After my car accident, I was completely bedridden, battling bed sores acquired during my initial hospital stay, all while enduring significant pain and managing a series of wounds that would not heal. Those were dark days.
I moved in with my family, who provided extensive care to me at a time when my independence had been stripped away. As my condition improved and I gained the ability to sit in a wheelchair, I remained trapped — my parents live in a rural area and, at the time, I hadn’t yet purchased an accessible vehicle. The hospital was some 30 miles away, and round-trip transportation to one-hour appointments cost a minimum of $400. Those expenses were mine to bear and there was no alternative — there is no public transportation, no subway, city bus, wheelchair taxi or accessible Uber in rural America.
After I regained the ability to travel, I stayed on the road for long periods of time — to give my family a break, and to enjoy the greater levels of accessibility and independence available to me in urban areas. Eventually, I purchased a wheelchair accessible van, a purchase that saved me thousands in non-emergency medical transportation costs that I no longer had to pay. I was blessed to be able to afford such a vehicle, but that isn’t the case for everyone — most disabled people are unable to cover the cost of an accessible vehicle.
The inability to secure affordable, accessible transportation leaves countless individuals marooned — trapped amidst inaccessible environments that restrict independence and deny opportunity. It is, in my view, a problem that is largely ignored and hidden, a tragic circumstance that prevents disabled people from engaging with their communities and achieving their full potential.
During the pandemic, as the world navigated lockdowns and self-quarantines, I was reminded of the feelings I had experienced in the time after my car accident. Once again, I was trapped. We all were. Reflecting on the sadness I had experienced before and was experiencing again, I hoped that, when the world reopened, we might prioritize the inclusion of everyone in the life of our post-pandemic society. I thought, perhaps, there would be an appetite to consider those who are forced into isolation, not for any wrongdoing or fault of their own, but as a result of inaccessible infrastructure and the limited scope of accessible transportation solutions.
Regardless of where one lives, whether it be in a big city or surrounded by farmland miles away from civilization, all Americans must have access to affordable transportation. Accessibility and inclusivity are fundamental rights that should be extended to all members of society, including those with disabilities.
For disabled people, access to reliable, convenient, affordable and accessible transportation is necessary to enable participation in their communities, access to employment opportunities, education, healthcare, social and religious activities. The absence of affordable and accessible transportation in rural areas perpetuates isolation and exclusion, exacerbating the litany of challenges already faced by disabled Americans.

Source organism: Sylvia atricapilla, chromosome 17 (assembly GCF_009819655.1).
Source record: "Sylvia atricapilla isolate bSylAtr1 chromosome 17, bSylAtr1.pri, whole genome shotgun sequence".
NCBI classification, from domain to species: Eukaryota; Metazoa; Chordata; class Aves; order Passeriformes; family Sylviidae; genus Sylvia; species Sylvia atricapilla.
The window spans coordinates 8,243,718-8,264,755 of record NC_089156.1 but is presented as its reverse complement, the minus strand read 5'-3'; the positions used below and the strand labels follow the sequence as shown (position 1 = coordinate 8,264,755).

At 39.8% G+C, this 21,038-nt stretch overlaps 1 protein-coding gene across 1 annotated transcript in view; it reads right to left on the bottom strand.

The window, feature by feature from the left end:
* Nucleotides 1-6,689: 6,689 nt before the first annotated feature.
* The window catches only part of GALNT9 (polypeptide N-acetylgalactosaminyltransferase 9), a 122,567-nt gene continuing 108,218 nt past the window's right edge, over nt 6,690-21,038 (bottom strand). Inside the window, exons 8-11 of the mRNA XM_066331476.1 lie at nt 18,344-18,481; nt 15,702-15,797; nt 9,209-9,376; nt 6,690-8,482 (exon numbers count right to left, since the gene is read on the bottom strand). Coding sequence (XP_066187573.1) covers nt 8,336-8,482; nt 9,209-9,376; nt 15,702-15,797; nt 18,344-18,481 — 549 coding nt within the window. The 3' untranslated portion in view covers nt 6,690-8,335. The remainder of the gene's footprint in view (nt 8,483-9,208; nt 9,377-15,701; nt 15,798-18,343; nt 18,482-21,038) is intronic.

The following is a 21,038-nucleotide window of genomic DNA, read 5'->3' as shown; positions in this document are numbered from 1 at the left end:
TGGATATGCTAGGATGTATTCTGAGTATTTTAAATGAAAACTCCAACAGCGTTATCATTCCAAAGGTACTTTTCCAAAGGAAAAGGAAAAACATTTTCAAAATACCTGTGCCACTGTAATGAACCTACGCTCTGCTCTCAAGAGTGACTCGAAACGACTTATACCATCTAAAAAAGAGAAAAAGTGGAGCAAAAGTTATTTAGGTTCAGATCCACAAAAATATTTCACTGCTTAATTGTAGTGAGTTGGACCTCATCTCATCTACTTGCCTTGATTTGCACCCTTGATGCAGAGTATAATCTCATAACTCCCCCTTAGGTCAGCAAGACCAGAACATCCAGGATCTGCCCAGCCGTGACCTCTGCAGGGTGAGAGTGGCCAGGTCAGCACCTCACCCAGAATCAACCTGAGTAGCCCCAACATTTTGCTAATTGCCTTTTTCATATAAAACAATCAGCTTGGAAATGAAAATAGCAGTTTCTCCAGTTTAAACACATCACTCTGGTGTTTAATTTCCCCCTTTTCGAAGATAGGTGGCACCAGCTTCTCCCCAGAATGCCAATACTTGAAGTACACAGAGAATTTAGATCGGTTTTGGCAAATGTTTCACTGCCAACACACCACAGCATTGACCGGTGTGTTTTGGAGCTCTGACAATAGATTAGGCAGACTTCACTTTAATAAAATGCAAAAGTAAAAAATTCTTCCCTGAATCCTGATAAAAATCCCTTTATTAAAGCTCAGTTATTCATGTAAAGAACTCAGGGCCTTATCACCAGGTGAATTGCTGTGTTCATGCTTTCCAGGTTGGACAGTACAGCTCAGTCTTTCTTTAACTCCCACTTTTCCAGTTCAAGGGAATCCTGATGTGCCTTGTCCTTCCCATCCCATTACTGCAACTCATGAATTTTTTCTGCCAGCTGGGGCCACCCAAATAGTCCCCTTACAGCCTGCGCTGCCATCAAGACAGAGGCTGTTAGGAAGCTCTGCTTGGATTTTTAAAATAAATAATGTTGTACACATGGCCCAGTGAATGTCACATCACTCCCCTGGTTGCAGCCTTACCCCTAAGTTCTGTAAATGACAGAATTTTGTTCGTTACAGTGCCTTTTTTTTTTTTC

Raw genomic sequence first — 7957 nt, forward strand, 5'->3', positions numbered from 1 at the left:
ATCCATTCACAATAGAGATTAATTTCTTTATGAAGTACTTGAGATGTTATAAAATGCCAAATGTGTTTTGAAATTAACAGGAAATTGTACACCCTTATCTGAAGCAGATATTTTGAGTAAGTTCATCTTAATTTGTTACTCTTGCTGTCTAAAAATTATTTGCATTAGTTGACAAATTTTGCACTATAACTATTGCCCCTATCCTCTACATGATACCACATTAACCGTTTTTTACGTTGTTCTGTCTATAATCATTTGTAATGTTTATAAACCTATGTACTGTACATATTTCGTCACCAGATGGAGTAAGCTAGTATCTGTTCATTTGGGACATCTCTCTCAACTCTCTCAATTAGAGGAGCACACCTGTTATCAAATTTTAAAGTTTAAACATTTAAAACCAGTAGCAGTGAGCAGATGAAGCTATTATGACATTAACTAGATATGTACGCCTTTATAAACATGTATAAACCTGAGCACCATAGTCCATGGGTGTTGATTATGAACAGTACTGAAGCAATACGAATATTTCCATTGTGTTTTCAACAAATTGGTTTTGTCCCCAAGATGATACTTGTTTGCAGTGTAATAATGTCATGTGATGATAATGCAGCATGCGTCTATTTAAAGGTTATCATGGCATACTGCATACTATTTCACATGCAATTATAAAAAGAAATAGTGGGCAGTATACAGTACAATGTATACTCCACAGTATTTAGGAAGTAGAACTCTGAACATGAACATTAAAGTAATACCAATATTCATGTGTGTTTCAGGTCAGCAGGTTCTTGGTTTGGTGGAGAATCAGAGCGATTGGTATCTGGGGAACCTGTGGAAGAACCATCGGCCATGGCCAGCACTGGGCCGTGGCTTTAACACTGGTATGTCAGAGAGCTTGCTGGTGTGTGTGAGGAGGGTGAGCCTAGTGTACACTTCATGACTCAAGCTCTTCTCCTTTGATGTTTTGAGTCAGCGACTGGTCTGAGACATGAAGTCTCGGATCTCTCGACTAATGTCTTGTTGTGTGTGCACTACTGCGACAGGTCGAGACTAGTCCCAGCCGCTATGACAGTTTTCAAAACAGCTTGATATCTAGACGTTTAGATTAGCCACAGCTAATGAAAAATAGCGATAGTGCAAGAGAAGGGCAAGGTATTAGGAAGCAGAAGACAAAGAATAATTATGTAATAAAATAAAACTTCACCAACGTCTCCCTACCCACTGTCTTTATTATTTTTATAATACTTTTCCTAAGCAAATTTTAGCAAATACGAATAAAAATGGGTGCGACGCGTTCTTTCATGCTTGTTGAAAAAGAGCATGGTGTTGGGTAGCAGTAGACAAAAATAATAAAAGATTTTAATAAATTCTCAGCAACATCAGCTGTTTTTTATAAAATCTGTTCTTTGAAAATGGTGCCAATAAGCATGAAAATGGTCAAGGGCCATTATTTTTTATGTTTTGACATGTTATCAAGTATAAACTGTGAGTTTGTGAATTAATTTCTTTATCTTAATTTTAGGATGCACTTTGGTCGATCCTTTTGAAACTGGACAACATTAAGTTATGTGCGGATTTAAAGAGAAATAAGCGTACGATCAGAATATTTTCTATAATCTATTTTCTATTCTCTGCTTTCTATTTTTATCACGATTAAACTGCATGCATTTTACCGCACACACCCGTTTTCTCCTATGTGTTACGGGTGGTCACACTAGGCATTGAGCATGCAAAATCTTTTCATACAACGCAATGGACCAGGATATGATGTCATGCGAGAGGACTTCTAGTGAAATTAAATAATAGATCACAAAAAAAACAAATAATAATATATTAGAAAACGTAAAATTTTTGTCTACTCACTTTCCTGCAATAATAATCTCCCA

One of the first articles I wrote on this website used the headline, Wheelchairs Belong on Sidewalks, Not Streets. That article reported on the death of disability rights advocate and wheelchair user Frank Barham, who was killed on a Georgia roadway during a roll of 302 miles from Atlanta to Savannah, where he planned to hold concert to raise money for the purchase of wheelchairs.
The accident, which involved a semi truck and the safety vehicle following him, occurred in a rural area where there were no sidewalks. Although he lived in Atlanta and was on a charitable mission, disabled people who live in rural areas take these same risks every day — to reach the grocery or convenience store, to visit family or friends.
Where there is a roadway for motor vehicles, there should be a bike path or sidewalk that is accessible to all.
Addressing the issue of accessible transportation for individuals with disabilities in rural areas will require concerted effort from stakeholders including disability advocates, government authorities and the private sector. It is imperative to prioritize accessibility in transportation infrastructure and services, engage in collaborative efforts, raise awareness, and explore innovative solutions to ensure that individuals with disabilities in rural areas have equal opportunities to access transportation and live fulfilling, independent lives. Everyone deserves the right to inclusive transportation, regardless of their location or ability, and it is our collective responsibility to work towards a more accessible society — from sea to shining sea, and everywhere in between.
While we’re unlikely to see large scale public transportation systems spring up in rural counties across America, governments can fund paratransit services and programs that would ease the financial barriers to accessible and adapted vehicle ownership. Advancements in driverless technology and electric vehicles may create new opportunities to connect rural communities and, while I don’t have all of the answers, I am ready to get involved. If you are participating or leading advocacy that would bring accessible transportation to disabled people and wheelchair users in rural areas, let me know in the comments below. I would love to support your work and share it with my community of readers.